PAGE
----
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Photo Credits: Image of Madam CJ Walker (Getty Images). Images of the Home (Zandy Mangold)

Nearly 100 years ago, Madam CJ Walker, America’s first female self-made millionaire, built a beautiful mansion in Irvington, New York. Villa Lewaro is a 34-room Italianate manse in a neighborhood that was also home to Rockefellers and Astors and it cost her $250K. Walker was 49-years-old at the time and no one could believe a Black woman could afford such a home.

“It was symbolic for her,” A’Lelia Bundles, Walker’s great-great-granddaughter, tells The Post. “For her to buy property in one of the wealthiest communities in America and then build this home, one generation out of slavery, it was her American dream.”

Walker’s story isn’t news. She made her fortune launching a line of hair-care products. Sundial Brands has recently launched a new line of Madam C.J. Walker de-frizzing products. Oscar-winning actress Octavia Spencer has signed on to produce and star in a TV series based on Bundles’ biography on her great-great grandmother titled On Her Own Ground: The Life and Times of Madam C. J. Walker.

An active member of the NAACP and a face of the Harlem Renaissance, she passed away at age 51 of kidney failure. She willed the home to her daughter Lelia, and following her death the NAACP would own it. They sold it in 1932, and it became a retirement home for 40 years.

The current owner Helena Doley has lived in the home for 25 years.

Brent Leggs, a senior field officer at the National Trust for Historic Preservation, says this about the home: “It’s one of the most important women’s history sites — and African-American history sites — in the country. It’s absolutely crucial to find the next steward who can carry on its legacy.”

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Current owner Helena Doley, who has lived in the house for almost 25 years

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Yvette Caslin

I'm a writer, image architect & significance marketer. Love photojournalism, creative expression & originality.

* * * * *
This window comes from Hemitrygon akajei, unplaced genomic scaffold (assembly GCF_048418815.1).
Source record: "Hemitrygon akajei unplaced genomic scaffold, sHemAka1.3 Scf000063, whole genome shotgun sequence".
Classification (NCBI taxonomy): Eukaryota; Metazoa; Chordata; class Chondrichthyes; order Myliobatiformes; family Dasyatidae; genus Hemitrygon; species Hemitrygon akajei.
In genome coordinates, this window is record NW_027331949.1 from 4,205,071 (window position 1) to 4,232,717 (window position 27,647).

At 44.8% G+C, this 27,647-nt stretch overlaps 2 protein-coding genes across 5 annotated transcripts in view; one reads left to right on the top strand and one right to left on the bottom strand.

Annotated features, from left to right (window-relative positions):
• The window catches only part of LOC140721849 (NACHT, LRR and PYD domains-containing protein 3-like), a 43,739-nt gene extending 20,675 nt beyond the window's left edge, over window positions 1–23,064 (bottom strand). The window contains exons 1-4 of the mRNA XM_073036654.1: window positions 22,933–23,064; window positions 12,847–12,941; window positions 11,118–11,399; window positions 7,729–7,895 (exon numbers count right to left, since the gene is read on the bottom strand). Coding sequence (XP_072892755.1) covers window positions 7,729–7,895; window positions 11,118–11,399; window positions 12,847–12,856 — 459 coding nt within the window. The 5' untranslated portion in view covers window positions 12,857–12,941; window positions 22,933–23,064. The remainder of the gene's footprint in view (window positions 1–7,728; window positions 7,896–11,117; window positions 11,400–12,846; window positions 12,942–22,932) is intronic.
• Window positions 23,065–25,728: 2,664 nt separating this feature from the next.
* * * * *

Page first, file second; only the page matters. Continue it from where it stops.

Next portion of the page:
• Michelle

    Wow…beautiful.

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  • Rasheedah Ali

    Why not make it a museum like Louie Armstrong’s home in Queens. This is a historic part of African American folks an should remain so.

    • sam66

      You’re right

    • bik=nb

      i was thinking the same thing.

    • Charles Starks

      Pretty sure the owner wants some money for it..

  • Theresa Ann Pratt-Stunkard

    I’d buy it in a heartbeat if I had the money!

  • Jena Kelly

    A friend of mine called the Preservation Society and was told that this was a slight misrepresentation, and misunderstanding. It is not an open listing for sale, it is being put under a preservation easement to ensure it’s survival, and to protect it’s historic value. It will be earmarked for historic purposes only. That’s why there is no price on it.

    • sam66

      of course it’s a historical landmark.

    • dedepraiz

      Interesting, thanks for sharing.

  • Guest

    What an amazing woman! I can only imagine the jealousy and envy she faced living in that house and neighborhood.

  • Charles Masden

    OFF THE CHAIN -WHY DID IT COST SO MYCH BACK IN THE DAY

    • Jena Kelly

      It cost so much because first of all, it was in an exclusive area for the rich and famous. Then secondly, she didn’t just buy a house. She bought land then had it designed and built. Plus, in those days they charged something called the “black dollar”, meaning that when they found out she was a black woman, they charged her double the price for the land in an effort to stop the sale. She had to pay $60,000 for the land alone. She didn’t care, she paid their price, got her land, and built her house. That’s why I’ve always admired her so much. She was my kind of woman. Unstoppable!

      • Selena

        I think the Black Cosmetology Association should think about this
        Great woman’s history, and how to preserve this house. I would love to visit it. I am a SC Board member. Very interested.

        • Jena Kelly

          Selena,
          It is being preserved. We wanted to visit it too but it’s not open to the public, at this time, it’s a private residence. I know just how you feel. It seems to be in good hands though, and once this family is no longer there then I guess their descendants will make the decision as to what comes next. But we were told that it’s being well cared for and it’s value is being honored. It’s being given historic status, so no one has to worry about it falling into disrepair.